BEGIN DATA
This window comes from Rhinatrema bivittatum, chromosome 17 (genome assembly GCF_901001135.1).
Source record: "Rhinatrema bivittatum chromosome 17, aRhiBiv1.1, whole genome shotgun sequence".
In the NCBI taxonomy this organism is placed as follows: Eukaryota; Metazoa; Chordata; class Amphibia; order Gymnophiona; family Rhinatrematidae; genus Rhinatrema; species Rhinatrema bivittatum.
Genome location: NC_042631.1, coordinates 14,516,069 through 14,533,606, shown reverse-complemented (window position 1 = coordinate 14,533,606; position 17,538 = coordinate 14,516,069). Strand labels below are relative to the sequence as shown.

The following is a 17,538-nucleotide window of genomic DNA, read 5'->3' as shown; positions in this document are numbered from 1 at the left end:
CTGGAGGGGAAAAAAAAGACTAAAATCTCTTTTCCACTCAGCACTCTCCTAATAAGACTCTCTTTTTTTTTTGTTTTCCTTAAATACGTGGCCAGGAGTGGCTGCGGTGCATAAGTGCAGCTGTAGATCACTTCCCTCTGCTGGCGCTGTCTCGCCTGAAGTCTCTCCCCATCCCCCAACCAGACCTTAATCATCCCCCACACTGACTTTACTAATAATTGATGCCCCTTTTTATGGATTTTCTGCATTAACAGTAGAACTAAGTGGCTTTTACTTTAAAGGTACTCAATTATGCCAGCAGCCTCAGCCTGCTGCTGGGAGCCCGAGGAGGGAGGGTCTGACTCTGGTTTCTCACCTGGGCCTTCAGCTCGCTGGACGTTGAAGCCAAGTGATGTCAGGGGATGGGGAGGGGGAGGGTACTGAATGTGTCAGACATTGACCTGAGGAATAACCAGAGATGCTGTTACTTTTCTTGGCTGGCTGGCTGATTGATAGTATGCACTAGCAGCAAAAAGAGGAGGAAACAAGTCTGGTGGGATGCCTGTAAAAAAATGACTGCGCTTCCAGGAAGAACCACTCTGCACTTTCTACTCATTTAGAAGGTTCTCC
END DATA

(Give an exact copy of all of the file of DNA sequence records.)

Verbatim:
This window comes from Rhinatrema bivittatum, chromosome 17 (genome assembly GCF_901001135.1).
Source record: "Rhinatrema bivittatum chromosome 17, aRhiBiv1.1, whole genome shotgun sequence".
In the NCBI taxonomy this organism is placed as follows: Eukaryota; Metazoa; Chordata; class Amphibia; order Gymnophiona; family Rhinatrematidae; genus Rhinatrema; species Rhinatrema bivittatum.
Genome location: NC_042631.1, coordinates 14,516,069 through 14,533,606, shown reverse-complemented (window position 1 = coordinate 14,533,606; position 17,538 = coordinate 14,516,069). Strand labels below are relative to the sequence as shown.

The following is a 17,538-nucleotide window of genomic DNA, read 5'->3' as shown; positions in this document are numbered from 1 at the left end:
CTGGAGGGGAAAAAAAAGACTAAAATCTCTTTTCCACTCAGCACTCTCCTAATAAGACTCTCTTTTTTTTTTGTTTTCCTTAAATACGTGGCCAGGAGTGGCTGCGGTGCATAAGTGCAGCTGTAGATCACTTCCCTCTGCTGGCGCTGTCTCGCCTGAAGTCTCTCCCCATCCCCCAACCAGACCTTAATCATCCCCCACACTGACTTTACTAATAATTGATGCCCCTTTTTATGGATTTTCTGCATTAACAGTAGAACTAAGTGGCTTTTACTTTAAAGGTACTCAATTATGCCAGCAGCCTCAGCCTGCTGCTGGGAGCCCGAGGAGGGAGGGTCTGACTCTGGTTTCTCACCTGGGCCTTCAGCTCGCTGGACGTTGAAGCCAAGTGATGTCAGGGGATGGGGAGGGGGAGGGTACTGAATGTGTCAGACATTGACCTGAGGAATAACCAGAGATGCTGTTACTTTTCTTGGCTGGCTGGCTGATTGATAGTATGCACTAGCAGCAAAAAGAGGAGGAAACAAGTCTGGTGGGATGCCTGTAAAAAAATGACTGCGCTTCCAGGAAGAACCACTCTGCACTTTCTACTCATTTAGAAGGTTCTCC